When recently asked if he would change any part of his long and full life, Dyda said, “I had a wonderful life and if I could, I would do it all again. I have no regrets.”

Friday, October 24, 2008



Refuge

My God is THE rock.
I love you,O Lord, my strength
You are my refuge.

Though assailed by foes,
the Lord freed me and saved me...
Because He loves me.

Psalm 18

Thursday, October 23, 2008

Forever the Big Guy

When Dyda came home from the nursing home, he immediately went under the care of Hospice. I cannot say enough about these people. Such caring..such attentiveness..such compassion.

It appears that despite our best efforts, Dyda, The Big Guy, will be taking his final journey home. They estimate two to three days. However, they don't know the Big Guy. Even though he no longer takes food or hydration, he still has the will to go on.

Gordon, (Fr. Deacon Daniel) brought the Blessed Sacrament by last week and I have kept it ( I hesitate to call the Blessed Sacrament " it "... It is HIM!!) so I kept HIM close by my Dad as he continues to labor for each breath.

I was at Mass the other day and glanced at the statue of Our Lady of the Eucharist which is close to the altar at St. Anthony's Church. Mary is holding the Infant Jesus who has a chalice and host. She looks lovingly at HIM. And so I asked Mary to give me the strength she had at Calvary, as she watched her Son labor for His last breath. I know she will.

So many thoughts run through my mind. They are happy thoughts of family..of vacations..of playing sports, in which he whipped my A$% in everything, even when he was in his mid- sixties.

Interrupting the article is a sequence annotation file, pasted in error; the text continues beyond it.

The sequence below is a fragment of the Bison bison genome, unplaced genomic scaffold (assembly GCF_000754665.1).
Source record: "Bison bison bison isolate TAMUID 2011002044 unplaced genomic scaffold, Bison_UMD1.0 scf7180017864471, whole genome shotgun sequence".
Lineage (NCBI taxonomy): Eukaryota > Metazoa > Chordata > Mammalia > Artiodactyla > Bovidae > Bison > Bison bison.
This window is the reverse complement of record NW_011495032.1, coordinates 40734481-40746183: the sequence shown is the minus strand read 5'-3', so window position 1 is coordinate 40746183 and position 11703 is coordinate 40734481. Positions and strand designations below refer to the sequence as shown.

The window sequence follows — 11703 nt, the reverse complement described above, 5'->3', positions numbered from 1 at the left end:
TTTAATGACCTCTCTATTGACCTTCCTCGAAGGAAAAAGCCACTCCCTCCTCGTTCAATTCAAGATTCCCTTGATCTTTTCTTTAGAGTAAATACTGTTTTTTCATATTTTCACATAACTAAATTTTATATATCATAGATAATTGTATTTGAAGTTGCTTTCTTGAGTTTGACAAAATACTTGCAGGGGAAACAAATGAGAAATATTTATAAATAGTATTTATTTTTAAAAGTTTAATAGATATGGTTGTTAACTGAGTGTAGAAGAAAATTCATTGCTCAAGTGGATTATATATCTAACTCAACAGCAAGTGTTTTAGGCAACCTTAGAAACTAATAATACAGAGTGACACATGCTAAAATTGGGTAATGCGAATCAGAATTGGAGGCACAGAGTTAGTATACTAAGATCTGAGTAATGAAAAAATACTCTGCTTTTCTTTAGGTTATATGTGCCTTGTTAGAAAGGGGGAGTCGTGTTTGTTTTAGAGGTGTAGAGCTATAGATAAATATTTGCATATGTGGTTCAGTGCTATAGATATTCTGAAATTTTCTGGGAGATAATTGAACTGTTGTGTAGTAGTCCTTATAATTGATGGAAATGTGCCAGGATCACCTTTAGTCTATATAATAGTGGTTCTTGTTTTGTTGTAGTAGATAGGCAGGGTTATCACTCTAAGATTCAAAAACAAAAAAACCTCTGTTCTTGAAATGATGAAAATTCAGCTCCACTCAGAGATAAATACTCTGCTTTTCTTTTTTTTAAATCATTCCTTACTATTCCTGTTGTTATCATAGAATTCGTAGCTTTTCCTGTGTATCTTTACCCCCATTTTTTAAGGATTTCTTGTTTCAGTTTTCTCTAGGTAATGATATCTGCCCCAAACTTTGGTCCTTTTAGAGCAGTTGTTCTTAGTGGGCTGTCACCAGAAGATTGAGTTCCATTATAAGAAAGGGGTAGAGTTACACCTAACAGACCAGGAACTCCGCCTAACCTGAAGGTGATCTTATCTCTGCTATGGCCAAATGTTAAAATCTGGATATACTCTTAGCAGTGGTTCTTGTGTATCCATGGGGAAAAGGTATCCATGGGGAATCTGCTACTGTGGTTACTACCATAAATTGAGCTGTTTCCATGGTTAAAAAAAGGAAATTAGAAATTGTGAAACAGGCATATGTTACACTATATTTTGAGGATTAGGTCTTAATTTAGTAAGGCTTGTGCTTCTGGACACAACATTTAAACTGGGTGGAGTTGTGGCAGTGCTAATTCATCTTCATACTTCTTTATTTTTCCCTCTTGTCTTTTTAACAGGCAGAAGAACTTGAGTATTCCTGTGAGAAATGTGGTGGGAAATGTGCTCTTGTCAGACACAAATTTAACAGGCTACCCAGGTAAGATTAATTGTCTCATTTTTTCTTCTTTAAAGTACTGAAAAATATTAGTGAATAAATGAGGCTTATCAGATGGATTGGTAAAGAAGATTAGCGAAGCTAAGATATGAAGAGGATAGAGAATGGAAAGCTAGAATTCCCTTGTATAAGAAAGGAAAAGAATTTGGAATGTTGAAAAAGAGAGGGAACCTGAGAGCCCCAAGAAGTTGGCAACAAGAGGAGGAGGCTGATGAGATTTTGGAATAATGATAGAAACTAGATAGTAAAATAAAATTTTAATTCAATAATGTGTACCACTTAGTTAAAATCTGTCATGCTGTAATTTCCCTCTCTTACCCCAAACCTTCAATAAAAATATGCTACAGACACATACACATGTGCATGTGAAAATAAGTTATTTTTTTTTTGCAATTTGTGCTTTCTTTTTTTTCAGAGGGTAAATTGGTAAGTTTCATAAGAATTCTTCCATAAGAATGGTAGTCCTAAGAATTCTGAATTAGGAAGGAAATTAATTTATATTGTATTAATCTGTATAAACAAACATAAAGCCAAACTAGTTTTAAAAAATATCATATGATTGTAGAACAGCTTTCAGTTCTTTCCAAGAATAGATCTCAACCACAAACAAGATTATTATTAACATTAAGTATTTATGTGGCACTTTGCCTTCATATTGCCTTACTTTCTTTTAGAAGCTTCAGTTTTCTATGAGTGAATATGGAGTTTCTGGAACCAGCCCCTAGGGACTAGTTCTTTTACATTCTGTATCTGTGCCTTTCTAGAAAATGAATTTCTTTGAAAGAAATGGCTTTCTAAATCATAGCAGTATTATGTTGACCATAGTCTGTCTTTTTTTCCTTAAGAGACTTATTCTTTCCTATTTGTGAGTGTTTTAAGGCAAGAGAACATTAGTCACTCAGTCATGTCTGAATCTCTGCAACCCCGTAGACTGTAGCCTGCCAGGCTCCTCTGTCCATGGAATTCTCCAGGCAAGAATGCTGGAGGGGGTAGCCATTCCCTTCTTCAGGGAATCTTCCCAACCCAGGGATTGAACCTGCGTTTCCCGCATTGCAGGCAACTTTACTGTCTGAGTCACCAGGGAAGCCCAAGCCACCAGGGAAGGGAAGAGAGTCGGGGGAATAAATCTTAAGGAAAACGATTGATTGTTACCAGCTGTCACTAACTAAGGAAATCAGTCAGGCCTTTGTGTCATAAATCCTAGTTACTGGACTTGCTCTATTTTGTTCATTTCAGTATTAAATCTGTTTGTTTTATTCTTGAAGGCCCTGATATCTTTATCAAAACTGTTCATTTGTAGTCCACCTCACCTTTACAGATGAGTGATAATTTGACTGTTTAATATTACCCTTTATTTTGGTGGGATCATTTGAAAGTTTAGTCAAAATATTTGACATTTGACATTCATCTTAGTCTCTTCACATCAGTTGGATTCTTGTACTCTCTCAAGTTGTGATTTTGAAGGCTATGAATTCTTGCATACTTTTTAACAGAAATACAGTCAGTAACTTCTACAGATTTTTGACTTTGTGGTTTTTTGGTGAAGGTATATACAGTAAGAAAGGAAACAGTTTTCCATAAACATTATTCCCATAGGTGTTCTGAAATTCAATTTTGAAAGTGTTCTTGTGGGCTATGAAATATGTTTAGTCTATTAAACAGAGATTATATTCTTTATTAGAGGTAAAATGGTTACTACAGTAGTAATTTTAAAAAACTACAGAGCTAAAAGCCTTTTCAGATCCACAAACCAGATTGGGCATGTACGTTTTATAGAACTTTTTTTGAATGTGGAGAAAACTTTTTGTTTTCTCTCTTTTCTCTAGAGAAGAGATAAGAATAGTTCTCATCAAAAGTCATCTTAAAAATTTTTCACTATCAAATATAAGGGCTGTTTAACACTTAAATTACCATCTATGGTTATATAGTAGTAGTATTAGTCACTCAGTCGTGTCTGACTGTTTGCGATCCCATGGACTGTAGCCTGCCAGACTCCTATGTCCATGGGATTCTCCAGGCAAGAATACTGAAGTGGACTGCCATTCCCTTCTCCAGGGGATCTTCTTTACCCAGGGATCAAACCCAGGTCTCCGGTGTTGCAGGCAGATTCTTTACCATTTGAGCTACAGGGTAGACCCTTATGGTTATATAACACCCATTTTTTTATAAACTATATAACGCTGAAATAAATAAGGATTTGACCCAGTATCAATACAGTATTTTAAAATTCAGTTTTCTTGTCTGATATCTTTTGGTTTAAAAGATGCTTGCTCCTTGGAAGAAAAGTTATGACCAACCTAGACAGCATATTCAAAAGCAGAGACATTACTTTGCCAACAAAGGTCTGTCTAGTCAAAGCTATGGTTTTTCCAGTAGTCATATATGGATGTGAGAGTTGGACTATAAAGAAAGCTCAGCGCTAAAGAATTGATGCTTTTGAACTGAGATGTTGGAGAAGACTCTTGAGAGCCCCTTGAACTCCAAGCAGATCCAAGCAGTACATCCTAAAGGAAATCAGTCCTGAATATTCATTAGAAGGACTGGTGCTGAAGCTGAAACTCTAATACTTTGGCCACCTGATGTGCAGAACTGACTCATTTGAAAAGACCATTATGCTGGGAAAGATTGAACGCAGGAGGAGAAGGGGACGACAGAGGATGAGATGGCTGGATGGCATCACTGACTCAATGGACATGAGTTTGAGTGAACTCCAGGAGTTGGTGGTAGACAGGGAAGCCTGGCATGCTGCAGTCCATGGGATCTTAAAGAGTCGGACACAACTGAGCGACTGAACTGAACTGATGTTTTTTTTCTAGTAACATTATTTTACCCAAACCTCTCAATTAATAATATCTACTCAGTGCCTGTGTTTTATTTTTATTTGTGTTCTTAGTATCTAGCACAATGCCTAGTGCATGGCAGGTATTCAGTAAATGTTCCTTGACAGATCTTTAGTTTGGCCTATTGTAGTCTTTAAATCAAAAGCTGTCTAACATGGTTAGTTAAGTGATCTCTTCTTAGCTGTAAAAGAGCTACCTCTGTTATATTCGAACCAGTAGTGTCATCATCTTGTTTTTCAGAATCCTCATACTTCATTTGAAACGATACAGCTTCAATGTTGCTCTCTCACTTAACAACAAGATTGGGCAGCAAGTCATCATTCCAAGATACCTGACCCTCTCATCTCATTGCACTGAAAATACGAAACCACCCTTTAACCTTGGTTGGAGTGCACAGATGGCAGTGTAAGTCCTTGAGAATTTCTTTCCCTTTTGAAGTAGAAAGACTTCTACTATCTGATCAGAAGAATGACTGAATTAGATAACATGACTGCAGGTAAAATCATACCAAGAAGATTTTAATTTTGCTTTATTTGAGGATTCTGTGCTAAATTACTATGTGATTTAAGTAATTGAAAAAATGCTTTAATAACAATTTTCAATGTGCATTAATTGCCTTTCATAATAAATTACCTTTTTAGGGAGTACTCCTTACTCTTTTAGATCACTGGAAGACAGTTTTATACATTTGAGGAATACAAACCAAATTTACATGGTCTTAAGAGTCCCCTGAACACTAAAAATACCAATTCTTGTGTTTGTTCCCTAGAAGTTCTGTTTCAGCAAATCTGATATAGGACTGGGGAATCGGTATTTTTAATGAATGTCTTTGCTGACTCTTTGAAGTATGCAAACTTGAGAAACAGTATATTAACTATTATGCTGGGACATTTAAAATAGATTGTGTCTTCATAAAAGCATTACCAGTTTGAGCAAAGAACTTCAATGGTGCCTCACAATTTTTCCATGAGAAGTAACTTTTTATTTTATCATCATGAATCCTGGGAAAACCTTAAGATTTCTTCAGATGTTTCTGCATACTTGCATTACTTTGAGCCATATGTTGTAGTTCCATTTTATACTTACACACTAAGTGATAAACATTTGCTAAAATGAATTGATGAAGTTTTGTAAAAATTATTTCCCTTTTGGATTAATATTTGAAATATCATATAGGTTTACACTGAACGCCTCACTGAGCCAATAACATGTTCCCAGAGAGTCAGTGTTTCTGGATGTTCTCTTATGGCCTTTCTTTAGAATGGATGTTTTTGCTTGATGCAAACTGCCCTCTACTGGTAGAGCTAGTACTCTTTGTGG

As I sit here and write this, I hear the sound of the oxygen machine and my Dad's labored breaths...one after another. Such a man of strength, a man whom I love dearly and who will forever be,... "The Big Guy."

Wednesday, October 15, 2008



Prayer

Prayer depends not on
What we say or feel, but is
A matter of love.


St. Teresa of Avila

Friday, October 10, 2008



Genesis

For we are like God.
Speaking words of spousal love,
We bring forth new life.

Friday, October 3, 2008



Voluntas*

Voluntas Dei
Sit in omnibus atque
in temporibus.


*Let the will of God be done at all times and in all things.

Thursday, October 2, 2008

Total Money Makeover

His name is Dave Ramsey. I discovered him two months ago while I was surfing my XM talk radio channels. His message is simple: Live debt free, and then you can truly live. That means no credit ...no credit cards..no car payments... ultimately no mortgage payments. Sounds preposterous and un-American, but I am a new believer.

I was so impressed, I went to his web site Daveramsey.com and bought 7 sets of his books and CD's for my 8 children. ( One of my daughters is already married to a Dave Ramsey.) Had I known of this guy 30 years ago, my life now would be a great deal different. Although I don't have a large amount of debt, what I do have, is going to go. I am following his plan of Total Money Makover. Two accounts got paid off yesterday and the plastic cut into small pieces. I went to WalMart and got a small accordion file into which I put cash for the week: A portion each for gas, food and spending. In other words I am doing what my very thrifty, Great Depression suvivor Mother did for more than 60 years. My,how things come around.